Mass Effect 2

James Batchelor

Mass Effect 2

The original Mass Effect marked something of a departure for notable developer BioWare.

Gone were the traditional Dungeons and Dragons-style mechanics of its previous games Baldur’s Gate and Neverwinter Nights – although these were recently revived with the studio’s Dragon Age: Origins.

In their place were gleaming starships and spacestations, sprawling planets to explore and an emphasis on more intense, gunplay-based combat.
Around these, Mass Effect wove a space opera with enough narrative depth to prompt comparisons with Star Wars and Star Trek.

Fox News’ alien sex scandal aside, the game was met with universal praise as a compelling and quality RPG, and now the sequel is set to create further success for the franchise when it arrives later this month.

Mass Effect 2 picks up where the original leaves off, with Commander Shepard once again working to defend the galaxy from the imminent assault of the mysterious Reapers. This time, he has been tasked with a suicide mission and needs to assemble an elite crew of spacers if he is to save humanity.

Players explore the worlds of Citadel space in search of key characters that could prove to be an asset to their formidable squad.

Should they believe themselves to be fully prepared, they can choose to attempt to this crucial mission at any time, but their endeavours will depend greatly on the decisions they have made – or have yet to make.

In fact, choices are once again a key selling point for this new instalment in the Mass Effect trilogy.

During conversations with characters and aliens they encounter, players can drastically alter their options, Shepard’s reputation and the consequences they will later face through the stance they take: polite, neutral or aggressive.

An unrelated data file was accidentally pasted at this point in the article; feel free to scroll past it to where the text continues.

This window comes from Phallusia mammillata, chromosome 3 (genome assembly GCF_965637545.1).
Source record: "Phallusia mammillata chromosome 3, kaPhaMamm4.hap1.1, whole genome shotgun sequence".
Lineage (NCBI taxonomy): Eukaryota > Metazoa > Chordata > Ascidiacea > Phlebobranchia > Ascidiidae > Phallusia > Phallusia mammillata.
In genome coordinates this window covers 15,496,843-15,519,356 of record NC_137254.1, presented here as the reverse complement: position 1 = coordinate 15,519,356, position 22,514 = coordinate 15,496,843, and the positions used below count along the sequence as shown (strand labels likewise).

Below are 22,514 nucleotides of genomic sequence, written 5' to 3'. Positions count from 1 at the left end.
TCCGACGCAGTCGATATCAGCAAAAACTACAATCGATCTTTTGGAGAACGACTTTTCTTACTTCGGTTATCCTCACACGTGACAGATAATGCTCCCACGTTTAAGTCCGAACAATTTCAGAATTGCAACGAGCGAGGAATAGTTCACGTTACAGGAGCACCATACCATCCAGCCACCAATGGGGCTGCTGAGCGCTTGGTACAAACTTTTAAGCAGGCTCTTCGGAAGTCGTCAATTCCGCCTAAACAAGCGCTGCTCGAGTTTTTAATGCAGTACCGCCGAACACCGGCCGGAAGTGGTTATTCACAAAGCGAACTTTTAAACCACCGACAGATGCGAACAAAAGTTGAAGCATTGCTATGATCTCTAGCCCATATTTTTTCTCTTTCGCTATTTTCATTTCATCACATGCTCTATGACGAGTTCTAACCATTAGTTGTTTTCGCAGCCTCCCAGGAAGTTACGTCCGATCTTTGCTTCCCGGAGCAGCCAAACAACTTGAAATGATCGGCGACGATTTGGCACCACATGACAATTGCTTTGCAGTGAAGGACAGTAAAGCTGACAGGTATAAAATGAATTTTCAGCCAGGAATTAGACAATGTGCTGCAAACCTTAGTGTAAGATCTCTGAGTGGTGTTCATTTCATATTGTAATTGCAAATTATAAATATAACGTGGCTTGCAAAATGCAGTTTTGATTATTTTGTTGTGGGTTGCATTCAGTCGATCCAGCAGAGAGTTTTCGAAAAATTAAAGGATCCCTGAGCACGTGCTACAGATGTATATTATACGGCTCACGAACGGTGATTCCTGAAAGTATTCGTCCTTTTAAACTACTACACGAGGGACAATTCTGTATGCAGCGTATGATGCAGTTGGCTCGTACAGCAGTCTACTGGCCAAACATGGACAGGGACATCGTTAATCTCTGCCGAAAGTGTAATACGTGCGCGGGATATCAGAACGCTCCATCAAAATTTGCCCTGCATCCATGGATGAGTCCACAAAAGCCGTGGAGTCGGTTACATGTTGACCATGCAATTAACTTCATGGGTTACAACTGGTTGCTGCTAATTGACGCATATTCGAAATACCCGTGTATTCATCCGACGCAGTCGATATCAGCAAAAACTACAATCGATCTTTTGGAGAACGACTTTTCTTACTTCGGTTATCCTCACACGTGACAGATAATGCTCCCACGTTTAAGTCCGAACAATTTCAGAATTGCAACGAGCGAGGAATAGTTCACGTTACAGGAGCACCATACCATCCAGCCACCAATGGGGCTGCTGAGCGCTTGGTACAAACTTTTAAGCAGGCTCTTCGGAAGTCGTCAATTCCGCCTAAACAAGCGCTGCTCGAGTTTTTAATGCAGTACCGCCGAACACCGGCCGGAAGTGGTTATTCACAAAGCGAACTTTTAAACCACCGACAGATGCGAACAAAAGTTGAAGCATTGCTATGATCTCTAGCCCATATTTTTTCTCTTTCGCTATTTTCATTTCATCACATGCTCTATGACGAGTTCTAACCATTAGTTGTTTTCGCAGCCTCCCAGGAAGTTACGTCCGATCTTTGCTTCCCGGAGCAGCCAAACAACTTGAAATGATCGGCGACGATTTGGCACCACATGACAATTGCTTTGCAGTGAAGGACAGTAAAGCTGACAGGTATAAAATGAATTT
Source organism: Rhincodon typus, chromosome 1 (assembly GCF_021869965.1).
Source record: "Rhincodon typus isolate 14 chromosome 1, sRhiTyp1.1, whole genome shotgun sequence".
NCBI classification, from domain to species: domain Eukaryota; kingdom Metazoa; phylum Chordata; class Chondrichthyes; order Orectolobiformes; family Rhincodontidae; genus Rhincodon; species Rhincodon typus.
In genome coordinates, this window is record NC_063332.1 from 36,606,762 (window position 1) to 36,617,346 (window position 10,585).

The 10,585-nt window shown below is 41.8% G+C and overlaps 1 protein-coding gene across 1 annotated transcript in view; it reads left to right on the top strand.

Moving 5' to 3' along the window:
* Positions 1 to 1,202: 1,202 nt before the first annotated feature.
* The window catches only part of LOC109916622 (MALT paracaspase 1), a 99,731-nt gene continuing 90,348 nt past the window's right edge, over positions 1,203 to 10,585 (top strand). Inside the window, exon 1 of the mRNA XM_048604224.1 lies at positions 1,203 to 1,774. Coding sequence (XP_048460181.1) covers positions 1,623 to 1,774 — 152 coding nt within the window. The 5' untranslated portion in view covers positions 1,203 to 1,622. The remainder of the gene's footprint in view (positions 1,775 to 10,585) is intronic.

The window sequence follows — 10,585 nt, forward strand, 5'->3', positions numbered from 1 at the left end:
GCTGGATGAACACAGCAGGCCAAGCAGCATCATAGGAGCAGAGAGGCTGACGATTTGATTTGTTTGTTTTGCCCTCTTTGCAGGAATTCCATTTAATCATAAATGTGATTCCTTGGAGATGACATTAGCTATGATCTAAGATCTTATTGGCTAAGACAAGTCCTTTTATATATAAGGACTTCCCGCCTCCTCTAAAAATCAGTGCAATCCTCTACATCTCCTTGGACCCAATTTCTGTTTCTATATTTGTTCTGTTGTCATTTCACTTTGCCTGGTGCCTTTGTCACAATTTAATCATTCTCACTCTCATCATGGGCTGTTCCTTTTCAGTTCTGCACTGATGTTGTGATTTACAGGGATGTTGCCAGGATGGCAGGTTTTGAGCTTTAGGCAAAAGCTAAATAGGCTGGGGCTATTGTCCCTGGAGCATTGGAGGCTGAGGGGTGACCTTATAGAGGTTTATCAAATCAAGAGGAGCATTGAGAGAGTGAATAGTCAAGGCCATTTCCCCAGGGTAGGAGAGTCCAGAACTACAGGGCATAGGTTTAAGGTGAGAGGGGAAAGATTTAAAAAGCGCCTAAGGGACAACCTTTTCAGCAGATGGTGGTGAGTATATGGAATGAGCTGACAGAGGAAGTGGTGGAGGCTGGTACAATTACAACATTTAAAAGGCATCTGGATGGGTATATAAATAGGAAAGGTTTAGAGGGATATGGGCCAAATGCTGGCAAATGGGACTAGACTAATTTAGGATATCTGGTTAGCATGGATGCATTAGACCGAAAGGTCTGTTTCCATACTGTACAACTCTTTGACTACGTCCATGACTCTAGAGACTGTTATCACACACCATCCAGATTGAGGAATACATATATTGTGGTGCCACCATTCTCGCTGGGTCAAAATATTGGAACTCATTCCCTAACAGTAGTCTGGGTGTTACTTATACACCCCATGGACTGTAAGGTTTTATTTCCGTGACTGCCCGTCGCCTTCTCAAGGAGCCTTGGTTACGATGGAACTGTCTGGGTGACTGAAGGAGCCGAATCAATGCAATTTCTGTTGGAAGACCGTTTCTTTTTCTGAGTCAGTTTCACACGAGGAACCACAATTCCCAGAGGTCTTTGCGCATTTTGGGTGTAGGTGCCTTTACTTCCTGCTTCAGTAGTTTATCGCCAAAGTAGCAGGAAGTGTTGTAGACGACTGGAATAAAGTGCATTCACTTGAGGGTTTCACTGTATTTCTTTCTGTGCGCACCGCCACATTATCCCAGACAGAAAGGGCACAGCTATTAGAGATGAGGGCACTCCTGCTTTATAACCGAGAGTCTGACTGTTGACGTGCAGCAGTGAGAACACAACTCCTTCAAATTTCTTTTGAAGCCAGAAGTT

More importantly, fans of the original Mass Effect will be looking forward to seeing how the decisions they made pan out in the sequel.

Throughout the build-up to Mass Effect 2 BioWare has promised that every choice – even the seemingly insignficant ones – will affect the universe and characters, whether it’s the government structure or whether an ally lived or died.

BioWare has also assured fans that some of the first game’s more notable flaws have been resolved. The lengthy elevator rides are no more, the main questline is considerably longer, there are fewer barren planets and the gunplay mechanics have been refined.

Throw in an all-star cast, from returning favourites Seth Green and Keith David to newcomers such as Martin Sheen, Carrie-Ann Moss, Tricia Helfer and Michael Dorn, and Mass Effect 2 has everything sci-fi fans want from an epic RPG.

Mass Effect 2 is the first instalment in the trilogy to be wholly published by EA, which previously only released the PC port of the original game.

As such, the publisher is working hard to ensure the sequel matches the success of its predecessor and attracts veteran fans – while also attracting newcomers to the sci-fi franchise.

An extensive marketing campaign is no doubt in the works, but the company has also dedicated significant resources to raising awareness of the game’s arrival through some enticing retail incentives – not the least of which is the Collector’s Edition.

This premium SKU comes in a striking collectable tin case and includes a copy of the game, a 48-page hardcover Art Of Mass Effect 2 book, the first issue of the Mass Effect: Redemption comic and a bonus DVD that features behind-the-scenes and making-of videos.

The Collector’s Edition will also feature download codes for exclusive in-game items, including new weaponry and armour. Additional downloadable armaments are also available to those who pre-order the game from such stores as GAME and

Both BioWare and EA have even been promoting Mass Effect 2 through its other releases.

An in-game reward awaits any who purchased the iPhone spin-off Mass Effect Galaxy, and certain suits of armour that have been released as DLC for November’s Dragon Age: Origins can be used on Commander Shepard.


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